Sixty years after President John F. Kennedy’s historic visit to Amherst on Oct. 26, 1963, College President Michael Elliott celebrated the occasion by hosting a panel discussion on social impact careers — including three Amherst alumni who discussed their pathways to public service.
The panel featured Helena Burgueño ’19, a video producer for Unifying America, a nonpartisan nonprofit that seeks to make politics more accessible to Americans; Mike Simmons ’06, an Illinois state senator who is the first Black representative of his district and the first openly gay member of the Illinois senate; and Yinan Zhang ’12, who manages a program for joint climate action in South Asia at the World Bank.
They discussed their individual paths to social impact careers, their years at Amherst, and the ways they have dealt with some of the challenges presented by a career in public service.
The speech which inspired the event is often referred to as Kennedy’s last major address before his assassination on Nov. 22. Speaking at the ceremonial opening of Frost Library, Kennedy emphasized the importance of public service and what it means to truly make a difference. He was also awarded an honorary degree from the college.
Elliott opened the event by discussing Kennedy’s dedication to public service and its importance to Amherst’s own values.
“We’re celebrating the anniversary of Kennedy’s remarks by reaffirming as a college our ongoing commitment to preparing students for a lifetime of contributing to the greater good,” he said.
Elliott then invited Emily Griffin, executive director of the Loeb Center, to speak about the expansion of the Careers in Social Impact program. Led by director Micah Owino, the program includes funding for an annual alumni-in-residence visit, the $2,000 Rosenberg Senior Grants for non-profit work, and the $10,000 Project of Peace grants for students in peace and conflict studies. Griffin also announced a new initiative called Interning for Democracy, which will provide support and internship funding for students looking to intern at pro-democracy organizations.
Following Griffin’s brief statements, students currently involved in politics and democracy on campus were invited on stage to introduce the alumni panelists.
Lori Alarcon ’24, president of the Association of Amherst Students, introduced Zhang. Lucas Romualdo ’24, co-president of the Amherst Political Union (APU), then introduced Burgueño. Then Simmons was introduced by Ava Knapp ’24, the other co-president of the APU and member of Amherst Students for Democracy.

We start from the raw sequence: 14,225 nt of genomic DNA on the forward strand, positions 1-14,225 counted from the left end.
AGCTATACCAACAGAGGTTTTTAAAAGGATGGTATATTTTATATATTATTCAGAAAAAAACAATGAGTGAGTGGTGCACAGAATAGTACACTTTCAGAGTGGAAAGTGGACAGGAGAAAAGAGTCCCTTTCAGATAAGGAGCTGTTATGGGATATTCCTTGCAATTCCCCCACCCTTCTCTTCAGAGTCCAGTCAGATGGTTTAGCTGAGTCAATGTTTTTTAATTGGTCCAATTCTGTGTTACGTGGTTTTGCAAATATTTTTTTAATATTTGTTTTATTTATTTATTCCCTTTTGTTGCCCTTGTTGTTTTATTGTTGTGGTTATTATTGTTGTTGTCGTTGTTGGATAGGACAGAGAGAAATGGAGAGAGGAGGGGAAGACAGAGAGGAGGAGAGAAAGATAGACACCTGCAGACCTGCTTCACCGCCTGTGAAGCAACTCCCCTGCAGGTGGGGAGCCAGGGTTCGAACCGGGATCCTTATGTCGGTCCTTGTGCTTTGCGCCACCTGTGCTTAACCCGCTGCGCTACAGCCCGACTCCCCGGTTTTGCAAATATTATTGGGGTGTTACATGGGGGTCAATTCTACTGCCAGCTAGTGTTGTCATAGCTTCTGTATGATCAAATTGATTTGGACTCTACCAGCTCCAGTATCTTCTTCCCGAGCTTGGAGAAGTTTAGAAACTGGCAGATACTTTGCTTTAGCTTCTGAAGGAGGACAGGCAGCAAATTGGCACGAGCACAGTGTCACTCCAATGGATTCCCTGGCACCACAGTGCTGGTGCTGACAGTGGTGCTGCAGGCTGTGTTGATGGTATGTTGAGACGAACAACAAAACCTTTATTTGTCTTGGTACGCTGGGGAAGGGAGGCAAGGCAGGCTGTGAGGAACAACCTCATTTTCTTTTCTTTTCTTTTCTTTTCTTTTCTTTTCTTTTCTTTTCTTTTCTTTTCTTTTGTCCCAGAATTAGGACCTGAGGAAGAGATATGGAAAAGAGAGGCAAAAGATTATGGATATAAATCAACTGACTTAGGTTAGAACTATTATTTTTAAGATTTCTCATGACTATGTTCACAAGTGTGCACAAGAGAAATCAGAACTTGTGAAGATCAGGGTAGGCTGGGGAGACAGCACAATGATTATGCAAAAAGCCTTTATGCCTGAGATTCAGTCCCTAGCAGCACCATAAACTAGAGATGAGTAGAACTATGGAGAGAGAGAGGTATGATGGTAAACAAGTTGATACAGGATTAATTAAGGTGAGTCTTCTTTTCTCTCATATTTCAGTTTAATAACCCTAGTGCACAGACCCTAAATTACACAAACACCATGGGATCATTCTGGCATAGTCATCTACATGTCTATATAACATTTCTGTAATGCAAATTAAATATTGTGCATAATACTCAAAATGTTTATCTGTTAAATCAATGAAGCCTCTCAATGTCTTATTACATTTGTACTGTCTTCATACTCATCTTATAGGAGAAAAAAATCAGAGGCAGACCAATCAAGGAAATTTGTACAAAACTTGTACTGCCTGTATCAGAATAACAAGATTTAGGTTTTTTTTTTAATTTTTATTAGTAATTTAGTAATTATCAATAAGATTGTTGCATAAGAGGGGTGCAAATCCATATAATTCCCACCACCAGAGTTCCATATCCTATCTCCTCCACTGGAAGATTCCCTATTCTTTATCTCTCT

Elliott began the conversation by asking the panelists to describe their paths towards public service.
Zhang said she came into Amherst with an interest in educational opportunities and focused on pursuing that interest.
She cited the Center for Community Engagement as a useful resource during her time at Amherst. “Through [the center], I was able to quite intentionally build a toolbox of skills and experiences,” she said.
Elliott asked the panelist to address student concerns that public service careers would not allow them to sustain themselves financially.
Burgueño explained that there is an unglamorous side of working toward your goals in public service. She lived with family members and worked freelance jobs while saving up money to pursue nonprofit work.
Panelists were asked how they sustain themselves through the difficult issues and long hours that their work entails.
Simmons explained the importance of self-care in his line of work. Simmons, an avid cyclist, rides for at least 50 miles each week. Apart from physical activity, he noted the importance of spending intentional time with loved ones and putting down his phone.
“There’s always something very personal to you that helps you to recharge yourself and preserve yourself in the field of public service, because it does take a lot from you,” he said.
The floor was opened up for students in the audience to ask questions. One student was curious about which people have influenced each of the panelists in their paths towards public service.
Simmons said Amherst’s diverse student body prepared him for his work in the Illinois senate.
“The friends that I had at Amherst and the people that we are surrounded by prepared me to be in multiple multicultural contexts like the one where I live now,” he responded.
Both Burgueño and Zhang also discussed the support they found in friends at Amherst and beyond.
Students who attended the event said that it was helpful to hear from alumni working in the public service fields.
“I think for students who are possibly looking to pursue a career in public service, hearing from their personal stories, challenges, and successes can give the best takeaways when thinking about your future,” Nife Joshua ’26 said.
Sofia Tennent ’25 similarly praised the panelists’ advice for students.
“You should really dive into your interests when you're looking for a job with impact because it seems like there's just a ton of different avenues you could take,” she said.
Elliott closed the event by thanking the panelists and encouraging students to attend the conversation with Massachusetts Governor Maura Healey on Nov. 1, another part of the college’s celebration of Kennedy’s visit to campus and the college’s commitment to public service and the greater good.